Any day now, the Lower Colorado River Authority could cut a $60 million check to break a long-term deal to buy power from a South Texas wind farm.
The decision to voluntarily pay the penalty reflects the economic realities of power in the age of cheap natural gas: In 2009, when its then-general manager signed the 18-year deal, the nonprofit LCRA locked in a price of $64.75 per megawatt-hour.
Today wind power sells for less than half that price, leading the nonprofit utility that sells wholesale power to electric co-ops and cities around Central Texas — including the Johnson City-based Pedernales Electric Cooperative and the Bastrop-based Bluebonnet Electric Cooperative — to prepare to cut the massive check as a long-term money-saving measure.
The river authority’s priority is to give its customers “the best-priced product we can,” LCRA General Manager Phil Wilson said.
But the river authority’s business partners, who will ultimately take a big haircut on their power sales, are livid.
“The whole project is predicated on this contract,” said Patrick Woodson, chairman of North America operations for E.ON, the German company that built the project. He has said the river authority should pay at least $300 million if it backs out of the deal.
One of E.ON’s lenders is now suing the river authority; in filings, the LCRA has claimed government immunity from the suit.
“You can’t act like a private entity when you want to and a governmental entity when it suits you,” Woodson said. Texas leads the nation in wind industry, but this is “a really troubling signal to the wind industry, certainly to project lenders.”
“If Texas is to remain open to business, this is something for the Legislature to review,” he said.
But the LCRA says the $60 million opt-out was put in the contract so either side could drop out — including E.ON if the price of wind power had skyrocketed. Woodson says that language was meant to apply only to the construction phase of the deal.
“A contract is a contract, and words have meanings,” Wilson said. “These were grown-up, sophisticated parties on both sides of this transaction. There was no ambiguity.”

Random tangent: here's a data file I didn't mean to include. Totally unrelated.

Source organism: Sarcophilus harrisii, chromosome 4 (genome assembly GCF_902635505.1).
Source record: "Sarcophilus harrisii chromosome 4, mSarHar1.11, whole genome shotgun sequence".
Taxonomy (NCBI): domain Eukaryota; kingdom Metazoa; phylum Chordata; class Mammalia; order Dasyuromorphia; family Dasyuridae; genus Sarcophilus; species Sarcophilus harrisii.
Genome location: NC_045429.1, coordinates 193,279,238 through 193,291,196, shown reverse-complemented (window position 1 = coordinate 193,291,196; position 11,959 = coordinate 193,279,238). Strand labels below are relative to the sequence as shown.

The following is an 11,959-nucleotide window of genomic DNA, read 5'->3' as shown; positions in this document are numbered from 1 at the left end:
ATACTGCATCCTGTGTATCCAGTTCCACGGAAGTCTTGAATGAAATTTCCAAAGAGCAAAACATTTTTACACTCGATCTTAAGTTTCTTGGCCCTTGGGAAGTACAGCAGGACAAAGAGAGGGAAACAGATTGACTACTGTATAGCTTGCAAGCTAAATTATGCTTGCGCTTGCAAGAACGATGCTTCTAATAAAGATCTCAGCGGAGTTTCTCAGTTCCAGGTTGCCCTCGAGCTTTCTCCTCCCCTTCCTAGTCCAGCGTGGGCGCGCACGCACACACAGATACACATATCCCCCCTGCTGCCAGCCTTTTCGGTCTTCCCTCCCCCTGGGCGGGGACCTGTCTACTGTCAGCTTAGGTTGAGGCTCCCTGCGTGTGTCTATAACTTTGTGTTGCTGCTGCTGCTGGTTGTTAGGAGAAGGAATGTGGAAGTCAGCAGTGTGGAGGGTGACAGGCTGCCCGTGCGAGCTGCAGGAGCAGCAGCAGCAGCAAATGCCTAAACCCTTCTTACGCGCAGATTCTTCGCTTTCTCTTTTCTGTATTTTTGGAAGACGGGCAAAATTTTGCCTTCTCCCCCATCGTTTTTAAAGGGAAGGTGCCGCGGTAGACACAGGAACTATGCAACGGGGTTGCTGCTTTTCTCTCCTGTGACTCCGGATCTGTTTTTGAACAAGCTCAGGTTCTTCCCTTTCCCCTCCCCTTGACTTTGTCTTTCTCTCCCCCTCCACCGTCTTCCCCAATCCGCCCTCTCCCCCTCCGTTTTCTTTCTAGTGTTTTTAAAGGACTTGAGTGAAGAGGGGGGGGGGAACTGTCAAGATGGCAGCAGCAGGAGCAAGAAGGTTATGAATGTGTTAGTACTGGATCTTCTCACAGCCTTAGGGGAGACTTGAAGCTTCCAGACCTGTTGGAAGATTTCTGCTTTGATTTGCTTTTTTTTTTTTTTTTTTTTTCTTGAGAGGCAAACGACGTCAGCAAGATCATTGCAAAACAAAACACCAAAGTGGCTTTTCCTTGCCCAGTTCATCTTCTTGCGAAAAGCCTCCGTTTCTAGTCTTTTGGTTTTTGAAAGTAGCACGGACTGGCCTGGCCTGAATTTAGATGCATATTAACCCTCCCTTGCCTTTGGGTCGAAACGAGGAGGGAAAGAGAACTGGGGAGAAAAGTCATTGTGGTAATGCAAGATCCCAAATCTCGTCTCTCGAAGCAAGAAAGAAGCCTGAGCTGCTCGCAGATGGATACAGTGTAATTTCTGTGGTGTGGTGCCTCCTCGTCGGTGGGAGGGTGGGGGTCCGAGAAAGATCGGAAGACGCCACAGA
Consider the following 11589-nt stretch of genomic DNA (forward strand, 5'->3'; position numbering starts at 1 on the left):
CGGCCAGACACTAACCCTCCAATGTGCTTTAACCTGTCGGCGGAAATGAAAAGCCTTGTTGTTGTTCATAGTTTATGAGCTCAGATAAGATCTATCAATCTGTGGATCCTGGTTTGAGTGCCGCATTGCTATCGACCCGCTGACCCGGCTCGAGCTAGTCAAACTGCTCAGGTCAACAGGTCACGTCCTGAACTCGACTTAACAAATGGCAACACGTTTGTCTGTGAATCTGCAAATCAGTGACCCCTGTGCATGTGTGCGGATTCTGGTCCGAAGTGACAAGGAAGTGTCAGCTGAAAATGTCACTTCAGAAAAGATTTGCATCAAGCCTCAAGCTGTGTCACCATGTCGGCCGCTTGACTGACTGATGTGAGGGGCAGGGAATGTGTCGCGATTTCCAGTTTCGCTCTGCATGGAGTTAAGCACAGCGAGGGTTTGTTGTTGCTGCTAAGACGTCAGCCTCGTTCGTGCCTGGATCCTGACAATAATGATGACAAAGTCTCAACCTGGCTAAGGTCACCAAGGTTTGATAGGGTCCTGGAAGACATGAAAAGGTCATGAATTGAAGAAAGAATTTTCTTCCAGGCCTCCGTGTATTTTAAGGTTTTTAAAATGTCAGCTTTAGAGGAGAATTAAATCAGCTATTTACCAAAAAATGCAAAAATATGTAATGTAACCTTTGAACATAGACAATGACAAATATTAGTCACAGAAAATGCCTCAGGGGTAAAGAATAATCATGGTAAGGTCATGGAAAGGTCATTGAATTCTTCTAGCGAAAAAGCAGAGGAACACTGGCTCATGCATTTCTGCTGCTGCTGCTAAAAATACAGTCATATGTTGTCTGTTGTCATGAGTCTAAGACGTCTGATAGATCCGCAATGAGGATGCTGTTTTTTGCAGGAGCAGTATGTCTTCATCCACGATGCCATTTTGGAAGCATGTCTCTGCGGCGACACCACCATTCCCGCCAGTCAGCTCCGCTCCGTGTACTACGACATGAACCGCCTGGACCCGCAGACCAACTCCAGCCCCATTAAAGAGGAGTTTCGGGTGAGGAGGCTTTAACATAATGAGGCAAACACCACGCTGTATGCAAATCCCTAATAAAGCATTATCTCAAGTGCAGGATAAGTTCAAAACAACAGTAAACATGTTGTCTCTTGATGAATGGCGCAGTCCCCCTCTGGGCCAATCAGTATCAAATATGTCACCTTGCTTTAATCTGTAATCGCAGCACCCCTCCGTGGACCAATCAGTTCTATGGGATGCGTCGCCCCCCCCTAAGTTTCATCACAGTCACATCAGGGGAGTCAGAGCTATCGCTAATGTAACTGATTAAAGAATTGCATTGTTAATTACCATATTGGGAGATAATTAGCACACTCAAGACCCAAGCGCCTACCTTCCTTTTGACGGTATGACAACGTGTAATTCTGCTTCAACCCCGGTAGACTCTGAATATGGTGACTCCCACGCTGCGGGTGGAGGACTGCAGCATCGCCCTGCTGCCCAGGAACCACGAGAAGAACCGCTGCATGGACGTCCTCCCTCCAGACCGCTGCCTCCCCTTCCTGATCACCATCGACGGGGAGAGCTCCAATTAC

The LCRA appears to have the upper hand. In June, an arbitrator appointed by a federal court agreed with the river authority that it could break the contract for $60 million. In October, the LCRA stopped taking power generated at the Papalote Creek Wind Farm; now it’s just waiting for a bill from E.ON describing whether it wants the money in a lump sum or installments.
The LCRA had spent roughly $45 million per year to buy hundreds of thousands of megawatt-hours of wind power from the E.ON wind farm.
With at least a decade remaining on the contract, the $60 million payout could save the river authority tens of millions of dollars. Downstream ratepayers will benefit, too, say LCRA customers.
“The cost of wholesale power generation is a pass-through to our customers,” said Will Holford, a spokesman for Bluebonnet.
“If all other things are equal and their consumption of power is the same, their monthly bill will be lower,” he said.
Originally seeking to expand its wind holdings as a hedge against uncertainty in the fossil fuel market — a new U.S. president was proposing carbon regulation that could increase conventional energy costs — the river authority in 2009 signed an 18-year agreement to purchase power from the 200-megawatt second phase of the Papalote Creek Wind Farm, about 30 miles north of Corpus Christi.
Eighty-seven turbines were rapidly erected, generating enough electricity to power as many as 70,000 homes — and by November 2010, the project was complete, with LCRA the sole customer.
But the price of wind dropped, following a dive in natural gas prices and the innovation of yet-bigger, more efficient turbines.
Unlike wind farms in West Texas, Papalote Creek’s location on the Gulf Coast provides more wind power during the late afternoon when power demand is at its highest.
The blades are still turning at Papalote Creek, but instead of selling the power at $64.75 per megawatt-hour, it’s going for about $25 a megawatt-hour on the open market.
The LCRA will replace the power it bought from Papalote by getting more electricity from its coal and natural gas plants — as well as buying power on the open market.
The climate consequences of getting out of the wind contract don’t appear to be part of the conversation at the LCRA.
“We’re pro-renewable — if it fits what we need to do economically,” Wilson said.
In 2015, about 48 percent of the LCRA’s energy output was generated from natural gas, about 47 percent from coal and about 5 percent from renewable sources, including wind and hydroelectric dams — but the lion’s share of that renewable energy was from the Papalote wind farm.
“We want to deliver reliable power to our customers,” Wilson said. “As to the source of that, we’re agnostic.”